Today, I’m going to take a look at SOA (Service-Oriented Architecture) from a different angle that is often overlooked. SOA governance is sometimes an after thought, though critical to the enterprise.
SOA governance is best defined by Anne Thomas Manes as: “The processes that an enterprise puts in place to ensure that things are done … in accordance with best practices, architectural principles, government regulations, laws, and other determining factors. SOA governance refers to the processes used to govern adoption and implementation of SOA.”
One of the risks that emerge as more and more applications become integrated is the spreading of bad data (e.g. invalid, incomplete, etc.). Misinformation and bad data constantly challenge organizations today. Engaging in SOA activities without consideration for governance is like opening up a four lane highway with no cops to patrol it. Controlling life cycles and versioning, governing people, policies, design-time, run-time and processes to establish and maintain desired behavior are examples of SOA governance. Continue reading →
There are a number of blogs, discussion groups, podcasts, etc. talking about Service-oriented Architecture (SOA) and Service-oriented Integration (SOI). Instead of focusing on them individually, this blog focuses on using them together for better ROI results.
Service-oriented Integration (SOI) is the practice of using XML over HTTP (e.g. Web Services) to achieve interoperability between applications and services – for example, wrapping a legacy application function and exposing it to other applications, services, and business partners. Service-oriented architecture (SOA) encompasses architecture principles and best practices that guide the design and implementation of SOI, including methods that minimize coupling, complexity, and functional overlap. Most SOA initiatives start with the need to integrate an application; I believe the reason why companies fail and overspend on SOA initiatives is due to the lack of consideration for SOI and SOA together.
Enterprise Service Busses (ESBs) have become a popular communication mechanism in middleware infrastructures, allowing organizations to implement messaging systems that facilitate collaboration among disparate applications and software services. All communication between components takes place via messaging on a “bus”, removing direct contact and introducing a loosely-coupled architecture into the infrastructure. Messages are published to the bus and received by subscribing to the bus. To avoid all of the messages swirling around in one large pool, the concept of topics (sometimes referred to as channels or queues) provides a degree of separation.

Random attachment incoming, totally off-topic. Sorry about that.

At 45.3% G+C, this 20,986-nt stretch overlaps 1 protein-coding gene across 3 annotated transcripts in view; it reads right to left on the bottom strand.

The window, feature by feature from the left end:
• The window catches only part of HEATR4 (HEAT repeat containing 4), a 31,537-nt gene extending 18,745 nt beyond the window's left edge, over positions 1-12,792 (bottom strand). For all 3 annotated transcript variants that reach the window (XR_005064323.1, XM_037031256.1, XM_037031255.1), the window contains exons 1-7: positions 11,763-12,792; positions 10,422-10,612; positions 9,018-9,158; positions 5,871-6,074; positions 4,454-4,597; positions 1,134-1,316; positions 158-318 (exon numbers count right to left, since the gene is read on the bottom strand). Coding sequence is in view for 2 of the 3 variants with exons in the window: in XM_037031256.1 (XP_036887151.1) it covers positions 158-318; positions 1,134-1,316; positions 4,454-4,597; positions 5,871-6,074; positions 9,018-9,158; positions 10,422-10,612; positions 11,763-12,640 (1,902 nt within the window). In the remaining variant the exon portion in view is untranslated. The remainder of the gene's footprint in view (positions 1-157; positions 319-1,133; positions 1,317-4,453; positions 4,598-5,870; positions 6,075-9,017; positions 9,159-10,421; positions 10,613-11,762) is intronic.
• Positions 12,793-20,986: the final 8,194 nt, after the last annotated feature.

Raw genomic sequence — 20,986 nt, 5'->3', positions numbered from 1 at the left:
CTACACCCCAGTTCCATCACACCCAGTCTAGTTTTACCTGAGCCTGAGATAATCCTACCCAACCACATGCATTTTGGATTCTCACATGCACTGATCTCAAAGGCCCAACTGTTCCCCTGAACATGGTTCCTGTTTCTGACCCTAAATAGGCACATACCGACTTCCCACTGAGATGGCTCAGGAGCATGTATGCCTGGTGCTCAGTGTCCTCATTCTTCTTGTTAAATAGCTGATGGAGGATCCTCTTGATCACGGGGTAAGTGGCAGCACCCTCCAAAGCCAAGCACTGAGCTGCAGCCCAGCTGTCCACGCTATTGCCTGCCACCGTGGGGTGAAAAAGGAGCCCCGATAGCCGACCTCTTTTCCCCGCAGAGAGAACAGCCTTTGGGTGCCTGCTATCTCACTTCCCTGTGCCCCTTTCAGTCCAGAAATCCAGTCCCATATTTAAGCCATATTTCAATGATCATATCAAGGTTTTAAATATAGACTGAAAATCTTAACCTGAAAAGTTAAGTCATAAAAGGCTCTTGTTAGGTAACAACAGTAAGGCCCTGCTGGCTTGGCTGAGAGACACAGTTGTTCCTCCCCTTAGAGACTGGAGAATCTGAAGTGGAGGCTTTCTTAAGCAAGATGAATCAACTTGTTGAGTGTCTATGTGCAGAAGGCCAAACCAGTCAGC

To make messaging effective in this design, a common messaging model must define the messages both sent and received by the ESB. These models usually include specifications for the payload of the message and any control information that is passed along. Messages can be data-centric, containing a payload, or command-level where processing instructions can be carried, such as starting/stopping a service.
ESBs also make an effective core data transport for Service-Oriented Architectures (SOA), although they are not required to implement an SOA. They are, however, a key part of an Enterprise Integration strategy and leverage many of the Message Exchange Patterns (MEPs) in use today, such as Publish/Subscribe (leveraged in communication protocols), Competing Subscriber (often used in load-balancing schemes) and Idempotent Subscribers (ensuring that you only receive one copy of a message).
The strength of an ESB lies in its ability to send/receive messages, route them based on content, transform them into other formats, and/or publish them to additional channels. The ESB becomes the “hub” of your infrastructure, connecting all of your disparate systems and services, allowing them to communicate in new ways.